By dismissing the alt-right as a bizarre online phenomenon, we are living in ignorant bliss. We are unable to identify when someone is obtaining knowledge from ludicrous sources if we do not know the figures they are citing; perhaps we might call the person ignorant, but that does nothing except pushing them further into their echo chamber of Subreddits and Telegram chats. 

“The work of the academic community is to help folk to be more open-minded,” Ms. Fisher said. “As any successful propaganda, [alt-right] rhetoric activates strong emotions…as a larger community we need to work to show that they don’t have to be suspicious of progress of change.”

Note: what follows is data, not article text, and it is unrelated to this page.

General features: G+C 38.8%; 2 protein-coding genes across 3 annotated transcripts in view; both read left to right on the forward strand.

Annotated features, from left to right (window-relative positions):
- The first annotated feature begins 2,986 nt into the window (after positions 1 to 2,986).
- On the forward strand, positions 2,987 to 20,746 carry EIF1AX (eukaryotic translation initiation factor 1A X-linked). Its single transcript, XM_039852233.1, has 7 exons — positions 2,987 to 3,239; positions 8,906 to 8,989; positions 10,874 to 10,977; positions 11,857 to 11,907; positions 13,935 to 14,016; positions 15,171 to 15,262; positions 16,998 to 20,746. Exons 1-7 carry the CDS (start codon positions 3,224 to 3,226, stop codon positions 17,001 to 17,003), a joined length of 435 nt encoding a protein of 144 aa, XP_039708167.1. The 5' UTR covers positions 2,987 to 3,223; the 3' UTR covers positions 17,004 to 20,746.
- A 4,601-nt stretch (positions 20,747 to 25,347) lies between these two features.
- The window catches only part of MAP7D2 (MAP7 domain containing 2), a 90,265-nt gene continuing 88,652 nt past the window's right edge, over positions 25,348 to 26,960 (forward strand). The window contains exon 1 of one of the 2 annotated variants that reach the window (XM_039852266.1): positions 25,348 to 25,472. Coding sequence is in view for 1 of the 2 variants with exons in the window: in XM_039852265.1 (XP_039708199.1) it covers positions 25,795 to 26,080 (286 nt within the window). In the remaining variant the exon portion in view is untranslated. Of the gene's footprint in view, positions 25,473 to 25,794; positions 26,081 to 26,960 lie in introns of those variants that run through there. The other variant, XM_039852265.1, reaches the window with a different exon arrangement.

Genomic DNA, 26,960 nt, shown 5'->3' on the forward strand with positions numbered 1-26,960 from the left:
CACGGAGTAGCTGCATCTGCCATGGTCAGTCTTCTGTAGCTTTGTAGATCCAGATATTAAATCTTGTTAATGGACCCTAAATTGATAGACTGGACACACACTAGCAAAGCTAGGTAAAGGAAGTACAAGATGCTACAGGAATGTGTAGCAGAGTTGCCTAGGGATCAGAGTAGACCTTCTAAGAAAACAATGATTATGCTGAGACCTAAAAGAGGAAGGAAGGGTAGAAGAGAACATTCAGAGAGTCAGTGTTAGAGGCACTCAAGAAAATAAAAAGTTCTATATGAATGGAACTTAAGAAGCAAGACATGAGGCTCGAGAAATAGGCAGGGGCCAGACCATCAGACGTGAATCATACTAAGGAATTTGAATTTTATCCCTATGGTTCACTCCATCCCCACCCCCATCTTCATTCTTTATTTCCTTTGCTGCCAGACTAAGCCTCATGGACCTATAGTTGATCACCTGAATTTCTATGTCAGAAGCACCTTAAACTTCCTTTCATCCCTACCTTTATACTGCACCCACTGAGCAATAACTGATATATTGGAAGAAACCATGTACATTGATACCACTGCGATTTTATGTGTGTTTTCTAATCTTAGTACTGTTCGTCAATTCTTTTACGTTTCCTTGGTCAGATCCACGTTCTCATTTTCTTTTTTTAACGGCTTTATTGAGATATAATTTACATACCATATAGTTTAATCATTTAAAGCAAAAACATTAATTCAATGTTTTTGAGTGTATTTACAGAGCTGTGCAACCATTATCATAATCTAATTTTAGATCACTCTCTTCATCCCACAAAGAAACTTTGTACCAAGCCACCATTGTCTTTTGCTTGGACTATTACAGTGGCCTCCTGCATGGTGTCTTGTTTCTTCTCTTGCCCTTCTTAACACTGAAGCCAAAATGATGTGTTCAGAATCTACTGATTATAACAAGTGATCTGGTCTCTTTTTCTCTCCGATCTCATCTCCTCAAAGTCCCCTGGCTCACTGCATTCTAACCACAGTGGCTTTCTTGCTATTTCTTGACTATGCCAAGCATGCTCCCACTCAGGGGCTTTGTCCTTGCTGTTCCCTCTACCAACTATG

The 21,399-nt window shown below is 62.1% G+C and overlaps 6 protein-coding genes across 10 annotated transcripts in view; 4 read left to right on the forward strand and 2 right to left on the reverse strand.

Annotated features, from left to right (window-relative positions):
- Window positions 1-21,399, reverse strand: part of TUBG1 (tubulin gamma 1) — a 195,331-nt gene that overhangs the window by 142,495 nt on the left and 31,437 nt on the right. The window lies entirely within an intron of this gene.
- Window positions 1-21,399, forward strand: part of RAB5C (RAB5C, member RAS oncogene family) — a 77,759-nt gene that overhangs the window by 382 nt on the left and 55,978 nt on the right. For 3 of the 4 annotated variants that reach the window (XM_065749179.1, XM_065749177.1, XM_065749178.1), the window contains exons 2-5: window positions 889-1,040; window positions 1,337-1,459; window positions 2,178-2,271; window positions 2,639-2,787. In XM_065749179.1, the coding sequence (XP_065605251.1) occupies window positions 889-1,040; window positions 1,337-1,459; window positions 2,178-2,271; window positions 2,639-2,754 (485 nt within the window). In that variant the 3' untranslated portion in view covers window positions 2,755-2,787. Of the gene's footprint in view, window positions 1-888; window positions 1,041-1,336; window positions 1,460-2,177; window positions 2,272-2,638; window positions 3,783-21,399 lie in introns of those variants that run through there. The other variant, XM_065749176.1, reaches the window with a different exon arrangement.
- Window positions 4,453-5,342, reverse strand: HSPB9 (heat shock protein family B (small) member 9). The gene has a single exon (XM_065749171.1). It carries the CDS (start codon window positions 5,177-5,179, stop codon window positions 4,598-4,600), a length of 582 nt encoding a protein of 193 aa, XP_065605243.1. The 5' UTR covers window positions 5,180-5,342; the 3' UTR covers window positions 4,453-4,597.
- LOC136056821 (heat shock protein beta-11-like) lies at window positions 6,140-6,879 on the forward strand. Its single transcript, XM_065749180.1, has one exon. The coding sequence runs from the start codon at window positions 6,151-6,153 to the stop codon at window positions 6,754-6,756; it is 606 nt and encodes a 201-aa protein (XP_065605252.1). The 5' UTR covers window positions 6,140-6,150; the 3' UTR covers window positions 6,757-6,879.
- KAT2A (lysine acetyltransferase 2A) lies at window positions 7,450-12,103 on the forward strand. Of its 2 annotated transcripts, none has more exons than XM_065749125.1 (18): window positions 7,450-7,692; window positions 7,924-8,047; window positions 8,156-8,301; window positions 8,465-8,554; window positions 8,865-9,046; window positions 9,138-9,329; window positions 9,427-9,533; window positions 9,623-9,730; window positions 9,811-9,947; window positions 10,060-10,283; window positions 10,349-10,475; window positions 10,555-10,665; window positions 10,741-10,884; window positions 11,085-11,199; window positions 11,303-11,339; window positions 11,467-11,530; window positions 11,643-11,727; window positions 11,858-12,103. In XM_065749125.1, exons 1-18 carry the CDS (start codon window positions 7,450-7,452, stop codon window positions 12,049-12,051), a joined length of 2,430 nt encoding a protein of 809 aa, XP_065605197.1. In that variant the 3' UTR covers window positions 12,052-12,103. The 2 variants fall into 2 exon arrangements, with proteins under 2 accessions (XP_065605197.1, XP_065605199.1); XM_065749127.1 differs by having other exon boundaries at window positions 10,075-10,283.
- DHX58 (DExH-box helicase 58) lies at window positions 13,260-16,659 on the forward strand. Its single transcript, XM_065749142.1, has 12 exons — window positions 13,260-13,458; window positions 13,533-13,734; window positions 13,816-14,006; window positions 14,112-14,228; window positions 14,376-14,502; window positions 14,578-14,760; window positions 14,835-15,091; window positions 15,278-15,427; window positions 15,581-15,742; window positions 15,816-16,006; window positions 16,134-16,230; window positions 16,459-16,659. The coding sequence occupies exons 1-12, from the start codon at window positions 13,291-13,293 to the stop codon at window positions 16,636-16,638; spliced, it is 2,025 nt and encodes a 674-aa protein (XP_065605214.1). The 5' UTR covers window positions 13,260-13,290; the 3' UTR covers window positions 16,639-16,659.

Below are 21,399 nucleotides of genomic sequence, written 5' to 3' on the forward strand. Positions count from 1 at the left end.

Combatting the online alt-right is easier said than done, and, frankly, unrealistic. But we must become aware of its looming presence in order to intervene in its pipeline absorbing those around us. For starters, we can identify our own biases and analyze the media we engage with.  

“We have to make sure that as responsible, ethical citizens we can identify when a source is unreliable… in humanities classes we can learn to evaluate the validity of sources and understand when a source is misleading or false,” Ms. Fisher said. 

The alt-right fears one thing – the truth. Informing ourselves of its growing presence and platform, we can use critical thinking to break down the alt-right’s indoctrination model of slowly disintegrating our information space and, as such, our worldview.